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You Should Drink Beaujolais Wine All of the Time

Beaujolais is the hit of the sock-hop, but it’s also the starry-eyed slow dance that makes you want to tear off a poodle skirt. The best part is that November is its prime time.
Bild von Yuliya Tsoy

November is a pretty great month. Smashed between the high that is Halloween and the anxiety/elation of whichever gift-giving holiday you subscribe to, it's an excellent time. Plus, two of my favorite days of the year take place during the month: Mashed Potato Day (sometimes called "Thanksgiving" by people who are totally missing the point) and Beaujolais Nouveau Day!

Beaujolais Nouveau Day is the third Thursday of November and the first day that Beaujolais Nouveau is available. This doesn't sound all that remarkable until you realize that these wines were harvested just this past summer. Yeah, like two or three months ago. Somehow in a single shoulder season, approximately 30 million bottles of Beaujolais Nouveau are ready to be consumed. Despite this feat, the importance of Beaujolais Nouveau Day is widely debated. On one hand, it's tradition. Nouveau was made as an early release wine to celebrate the end of harvest. On the other hand, winemaker Georges Duboeuf turned it into a wildly successful marketing tool to sell a shit-ton of, well, shitty mass-produced wine. (Watch: in a couple weeks, you're going to see his flowery labels all over the place.) My opinion? I don't care either way because any excuse to celebrate my favorite wine region is a good one.


Although Nouveau steals the spotlight, Beaujolais has so much to offer year-round. From straight-up Beaujolais to Villages to Cru, Beaujolais is a gamay jukebox full of titillatingly tart doo-wop ditties. Although they are all irresistibly fun and thirst-quenching with a fruit-forward simplicity, there are underlying complexities. Beaujolais is the hit of the sock-hop, but it's also the starry-eyed slow dance that makes you want to tear off a poodle skirt. From florally falsetto to blueberry baritones, Beaujolais has got it.

Beaujolais: This stuff is light-bodied, acidic, and low tannin with tons of cherries and cranberries. These wines are from lesser-known vineyards and are labeled as general "Beaujolais." Much like any broad AOC definition, these wines are considered of lesser quality, but some of my favorite bottles have been Beaujolais AOC. One Beaujolais may be thin and flat, but the next could be lean with firm flavors. It varies so wildly from producer to producer, so it's like I always say, "Don't judge a Beauj' by its AOC."

Beaujolais Nouveau: The extremely young version of Beaujolais. These are like the one-hit wonders of the wine world, and its fast production can sometimes lead to it tasting more like one-noted cheap cherry candy than actual wine. But a good Nouveau is quite good. You know the emoji of the horn with the confetti coming out of it? That's what a good Nouveau tastes like, but with a bunch of strawberries and a bouquet of banana. Yes, banana. I don't know why, but it smells like banana and tastes like you could drink fourteen bottles of it because you probably could because that's pretty much what it's made for: mass consumption.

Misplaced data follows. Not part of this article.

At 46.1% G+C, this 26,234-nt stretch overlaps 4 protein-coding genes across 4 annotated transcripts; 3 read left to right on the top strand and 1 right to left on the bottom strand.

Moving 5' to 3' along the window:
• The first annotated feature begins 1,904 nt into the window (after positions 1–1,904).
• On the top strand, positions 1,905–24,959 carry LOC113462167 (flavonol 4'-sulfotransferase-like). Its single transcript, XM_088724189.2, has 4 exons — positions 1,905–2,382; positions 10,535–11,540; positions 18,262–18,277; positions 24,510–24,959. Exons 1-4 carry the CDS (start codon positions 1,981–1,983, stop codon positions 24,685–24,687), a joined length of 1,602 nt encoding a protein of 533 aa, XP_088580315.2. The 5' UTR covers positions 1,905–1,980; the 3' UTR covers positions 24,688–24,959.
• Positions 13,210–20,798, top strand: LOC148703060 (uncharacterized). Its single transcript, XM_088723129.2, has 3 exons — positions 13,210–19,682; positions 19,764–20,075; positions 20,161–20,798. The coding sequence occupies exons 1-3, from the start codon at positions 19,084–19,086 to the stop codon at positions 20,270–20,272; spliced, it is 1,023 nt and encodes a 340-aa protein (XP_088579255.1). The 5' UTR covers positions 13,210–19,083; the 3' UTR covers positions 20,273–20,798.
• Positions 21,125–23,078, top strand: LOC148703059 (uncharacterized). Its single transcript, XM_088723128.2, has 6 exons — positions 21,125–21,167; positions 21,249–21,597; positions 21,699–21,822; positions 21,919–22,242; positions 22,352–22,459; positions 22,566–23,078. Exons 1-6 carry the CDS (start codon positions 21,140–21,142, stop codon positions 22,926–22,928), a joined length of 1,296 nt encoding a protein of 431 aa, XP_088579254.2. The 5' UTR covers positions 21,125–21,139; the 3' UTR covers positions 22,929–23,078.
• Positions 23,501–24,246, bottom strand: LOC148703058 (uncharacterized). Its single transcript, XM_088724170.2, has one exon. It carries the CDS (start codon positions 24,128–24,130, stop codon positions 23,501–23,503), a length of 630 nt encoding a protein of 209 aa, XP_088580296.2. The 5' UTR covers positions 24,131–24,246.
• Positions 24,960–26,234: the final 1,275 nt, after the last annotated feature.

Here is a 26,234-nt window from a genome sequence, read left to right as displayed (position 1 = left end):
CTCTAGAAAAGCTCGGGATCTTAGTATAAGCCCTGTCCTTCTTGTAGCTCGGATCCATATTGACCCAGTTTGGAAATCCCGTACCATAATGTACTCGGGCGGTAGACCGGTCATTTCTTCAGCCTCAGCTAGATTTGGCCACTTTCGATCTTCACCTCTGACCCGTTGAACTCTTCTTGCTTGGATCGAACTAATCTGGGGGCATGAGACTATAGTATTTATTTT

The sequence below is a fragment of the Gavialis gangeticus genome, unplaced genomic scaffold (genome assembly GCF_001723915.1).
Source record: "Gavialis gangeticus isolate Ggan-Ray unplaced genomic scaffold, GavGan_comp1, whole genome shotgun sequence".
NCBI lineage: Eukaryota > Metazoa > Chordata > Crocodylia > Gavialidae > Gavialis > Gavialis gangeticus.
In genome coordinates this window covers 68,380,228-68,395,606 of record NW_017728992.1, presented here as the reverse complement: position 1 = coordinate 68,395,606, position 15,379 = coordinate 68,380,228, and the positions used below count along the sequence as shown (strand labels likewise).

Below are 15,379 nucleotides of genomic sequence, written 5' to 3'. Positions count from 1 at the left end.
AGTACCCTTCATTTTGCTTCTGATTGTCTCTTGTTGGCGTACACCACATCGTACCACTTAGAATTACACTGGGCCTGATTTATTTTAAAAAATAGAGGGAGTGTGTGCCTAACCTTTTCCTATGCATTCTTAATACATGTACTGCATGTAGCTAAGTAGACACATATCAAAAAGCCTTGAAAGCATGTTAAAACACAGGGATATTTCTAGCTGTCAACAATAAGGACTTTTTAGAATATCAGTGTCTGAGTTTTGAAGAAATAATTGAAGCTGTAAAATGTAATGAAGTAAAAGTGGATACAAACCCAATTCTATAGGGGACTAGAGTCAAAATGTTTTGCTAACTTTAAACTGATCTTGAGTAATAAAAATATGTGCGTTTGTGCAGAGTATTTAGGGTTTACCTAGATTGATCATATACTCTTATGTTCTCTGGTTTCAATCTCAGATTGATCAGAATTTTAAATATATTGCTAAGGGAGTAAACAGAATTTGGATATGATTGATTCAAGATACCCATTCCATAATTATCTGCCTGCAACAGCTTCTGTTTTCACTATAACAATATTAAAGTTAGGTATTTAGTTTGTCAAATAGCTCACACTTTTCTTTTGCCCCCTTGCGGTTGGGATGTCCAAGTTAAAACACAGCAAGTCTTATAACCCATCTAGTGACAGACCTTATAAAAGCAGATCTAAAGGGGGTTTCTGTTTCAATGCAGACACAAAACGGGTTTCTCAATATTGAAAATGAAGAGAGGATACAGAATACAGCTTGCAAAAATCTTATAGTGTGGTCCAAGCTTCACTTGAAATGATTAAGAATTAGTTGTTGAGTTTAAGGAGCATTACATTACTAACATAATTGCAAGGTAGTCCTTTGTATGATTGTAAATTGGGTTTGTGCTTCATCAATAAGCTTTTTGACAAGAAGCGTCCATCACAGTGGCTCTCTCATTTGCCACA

Beaujolais-Villages: Beaujolais made from the 39 sanctioned Beaujolais villages and generally considered of good quality. What makes these villages better than other un-ordained 57? Their shitty soil. It's full of granite and shit, which stresses out the vines because they're like, "Dude, I can't grow in fucking sand!" But they do, and subsequently produce smaller, more flavorful grapes. Beaujolais-Villages takes all the easy drinking we love of Beaujolais and adds layers of minerality, deeper fruit qualities, hints of pepper, and rose with a silkier texture.

Beaujolais Crus: THE GOOD SHIT. The Crus—ten villages atop gnarly granite slopes—produce the most expressive Beaujolais wines. They are the "Unchained Melody"s of the region. Poignant in their poppiness and sentimentally supple, these are the wines that make you be like, "Oh shit, am I in love? I mean, we've been having so much fun… and time goes by so slowly, and time can do so much. [weeps]" That's the thing about these wines—they are aged the longest out of all the Beaujolais for up to five years. They become deeper, spicier, and velvety with notes that go beyond berries and reach into peaches, pears, and violets. "Are you still miiiiiii-iiii-iiiiine?" you'll ask yourself as you cry into the darkness upon your last glass.

So even if you're like, "Fuck Nouveau, it's a grocery store scam!" there is so much of Beaujolais to enjoy. And the cool thing is that you don't have to do it on Beaujolais Nouveau Day. You could just do it every Friday like I do.